Monthly spotlight on "Thought for food" projects:
Out of the six projects funded by the "Thought for Food" initiative, five are coming to an end in 2020. A side event dedicated to their closure will be organised on the occasion of the 4th International Conference on World Food Security "Achieving Local and Global Food Security: At What Cost? which will take place in Montpellier 20-23rd September.
In the meantime, we are featuring a "Thought for food" project regularly each month... To begin with, an interview with Riccardo Guidetti, Coordinator of the "Legerete" project.
What are the 2-3 main highlights/outcomes of your project?
The LegereTe team consist of researchers with interdisciplinary Skills and private enterprises operating in the sectors of the food products. The “diversity” in the composition of the team allowed us to reach, during the three years of the project, valuable results not only in terms of scientific advancements respect to the existing knowledge but also as direct application of the scientific results. In particular we have:
Characterized from a nutritional and technological point of view 200 accessions of legumes, many of which at risk of genetic erosion. The knowledge of the chemical composition of the legume and/or of the technological properties of the flours is the first step for the identification of their proper technological application as raw material or ingredient. For example, we have analysed more than 20 accessions of a particular chickpea type named “Apulian Black Chickpea”. Due to their long cooking times related to the high fiber content, Apulian Black chickpeas were used in the past mostly for animal feeding and are, nowadays, considered less “noble” chickpeas than the kabuli (beige) type. Our studies highlighted how this type of chickpea can be considered a nutritionally valuable legume owing to its high dietary fiber content, high amount of bioactive compounds such as anthocyanins and carotenoids, and high level of polyunsaturated fatty acids. Moreover, the high Water Absorption Capacity and the low Oil Absorption Capacity makes these chickpeas suitable for mixing with cereal flours (to produce cereal-pulses foods such as vegetable/vegan burgers or bread and other bakery products) but less suitable for food applications where oil incorporation is required (such as meat extenders).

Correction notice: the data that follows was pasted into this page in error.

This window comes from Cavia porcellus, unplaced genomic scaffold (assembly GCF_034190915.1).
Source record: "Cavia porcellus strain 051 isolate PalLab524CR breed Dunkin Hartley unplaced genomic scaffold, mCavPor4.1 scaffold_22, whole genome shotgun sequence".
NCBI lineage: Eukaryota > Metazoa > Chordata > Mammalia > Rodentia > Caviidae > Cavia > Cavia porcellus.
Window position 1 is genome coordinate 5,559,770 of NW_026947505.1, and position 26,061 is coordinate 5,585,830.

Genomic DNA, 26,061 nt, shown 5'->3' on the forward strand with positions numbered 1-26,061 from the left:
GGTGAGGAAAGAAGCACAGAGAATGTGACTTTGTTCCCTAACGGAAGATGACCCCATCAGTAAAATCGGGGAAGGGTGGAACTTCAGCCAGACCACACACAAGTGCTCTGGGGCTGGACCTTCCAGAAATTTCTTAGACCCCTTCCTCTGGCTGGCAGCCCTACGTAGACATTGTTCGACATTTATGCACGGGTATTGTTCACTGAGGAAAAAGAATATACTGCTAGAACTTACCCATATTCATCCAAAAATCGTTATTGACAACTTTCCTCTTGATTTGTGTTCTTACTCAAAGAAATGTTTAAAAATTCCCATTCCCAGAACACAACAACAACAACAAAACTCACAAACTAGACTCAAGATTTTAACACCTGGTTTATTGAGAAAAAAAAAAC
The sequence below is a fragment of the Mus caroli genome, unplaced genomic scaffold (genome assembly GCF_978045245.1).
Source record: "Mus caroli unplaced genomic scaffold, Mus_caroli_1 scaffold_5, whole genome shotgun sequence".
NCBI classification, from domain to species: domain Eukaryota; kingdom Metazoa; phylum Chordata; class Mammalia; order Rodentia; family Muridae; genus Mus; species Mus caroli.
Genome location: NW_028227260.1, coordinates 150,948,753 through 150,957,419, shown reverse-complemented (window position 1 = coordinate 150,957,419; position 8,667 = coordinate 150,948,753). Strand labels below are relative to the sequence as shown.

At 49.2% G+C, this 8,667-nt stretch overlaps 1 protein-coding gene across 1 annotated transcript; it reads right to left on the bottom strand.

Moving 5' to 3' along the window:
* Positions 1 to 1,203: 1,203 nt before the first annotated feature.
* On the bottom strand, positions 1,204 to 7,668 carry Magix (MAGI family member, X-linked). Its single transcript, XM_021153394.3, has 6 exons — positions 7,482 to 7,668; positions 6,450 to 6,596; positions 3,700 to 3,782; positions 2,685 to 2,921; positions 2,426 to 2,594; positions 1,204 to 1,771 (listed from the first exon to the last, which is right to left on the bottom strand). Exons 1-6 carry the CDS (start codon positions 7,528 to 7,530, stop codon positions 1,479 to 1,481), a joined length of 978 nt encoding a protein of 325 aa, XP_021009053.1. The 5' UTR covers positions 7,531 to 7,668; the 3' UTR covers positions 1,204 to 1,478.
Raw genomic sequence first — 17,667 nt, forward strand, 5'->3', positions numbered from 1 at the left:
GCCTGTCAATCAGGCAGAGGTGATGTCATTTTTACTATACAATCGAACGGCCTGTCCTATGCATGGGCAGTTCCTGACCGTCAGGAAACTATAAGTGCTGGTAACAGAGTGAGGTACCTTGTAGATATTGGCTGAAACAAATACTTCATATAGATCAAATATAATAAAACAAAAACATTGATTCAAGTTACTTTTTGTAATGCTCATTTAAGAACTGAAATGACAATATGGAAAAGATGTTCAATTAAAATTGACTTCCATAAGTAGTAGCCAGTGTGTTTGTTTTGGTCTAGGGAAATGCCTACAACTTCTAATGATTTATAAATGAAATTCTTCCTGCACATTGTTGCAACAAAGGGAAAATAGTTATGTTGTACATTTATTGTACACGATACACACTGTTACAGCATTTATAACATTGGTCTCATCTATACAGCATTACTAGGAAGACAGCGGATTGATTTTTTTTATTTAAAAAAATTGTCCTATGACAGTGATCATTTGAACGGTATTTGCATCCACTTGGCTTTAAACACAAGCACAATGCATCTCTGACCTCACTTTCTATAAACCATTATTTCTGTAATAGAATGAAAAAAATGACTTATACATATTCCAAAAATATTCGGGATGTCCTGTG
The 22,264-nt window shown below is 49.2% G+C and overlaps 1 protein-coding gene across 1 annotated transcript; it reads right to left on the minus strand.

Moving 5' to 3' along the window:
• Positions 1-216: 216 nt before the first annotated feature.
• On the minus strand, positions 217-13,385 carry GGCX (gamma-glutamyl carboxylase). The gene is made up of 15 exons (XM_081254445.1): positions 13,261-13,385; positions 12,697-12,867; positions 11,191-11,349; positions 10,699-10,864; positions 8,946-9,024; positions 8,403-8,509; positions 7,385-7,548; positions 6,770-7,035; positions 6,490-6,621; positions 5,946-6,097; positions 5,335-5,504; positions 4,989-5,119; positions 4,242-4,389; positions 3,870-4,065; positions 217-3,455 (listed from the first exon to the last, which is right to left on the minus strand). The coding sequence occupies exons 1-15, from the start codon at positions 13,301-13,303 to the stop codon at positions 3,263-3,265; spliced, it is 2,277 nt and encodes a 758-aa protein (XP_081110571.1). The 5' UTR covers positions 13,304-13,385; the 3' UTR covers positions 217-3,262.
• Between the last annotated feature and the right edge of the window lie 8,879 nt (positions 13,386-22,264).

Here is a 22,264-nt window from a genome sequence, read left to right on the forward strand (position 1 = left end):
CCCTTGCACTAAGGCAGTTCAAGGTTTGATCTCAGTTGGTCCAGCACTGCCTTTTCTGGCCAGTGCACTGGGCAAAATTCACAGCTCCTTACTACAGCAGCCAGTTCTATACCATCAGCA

Verified the positive effect of a legume-based diet by in vivo evaluation. The beneficial effect of legumes has been ascertained within the LeGeReTe project both by in-vitro and in-vivo evaluations of two chickpea accessions by determining the hepatic lipid accumulation and NF-kB Phosphorylation. Although both the accessions displayed significant antioxidant ability in-vitro as well as in-vivo, only one accession led to a significant reduction in the lipid accumulation in both steatosic FaO cells and liver parenchyma of HFD mice. So, the beneficial effect of the legumes is not absolute but linked to their chemical composition considering in particular the lipid fraction profile and the bioactive compounds content.
Produced ready-to-eat and ready-to-cook legume based foods from legumes types at risk of genetic erosion. The formulation of attractive, nutritious and convenient ready-to-eat legume-based foods represents, in our opinion, the best way to enhance the consumption of legumes and could prevent the risk of genetic erosion for the traditional species. So, within the LeGeRete project we have performed the setup of the technological process for the production of different types of foods such as chickpea canned purees, bakery products, chickpea burgers (from kabuli and Apulian black chickpea types), legume-based salad dressings.
Moreover, thanks to our continuous interaction with private enterprises we have also produced some of these products on industrial scale and evaluated them in term of nutritional, textural and sensorial characteristics.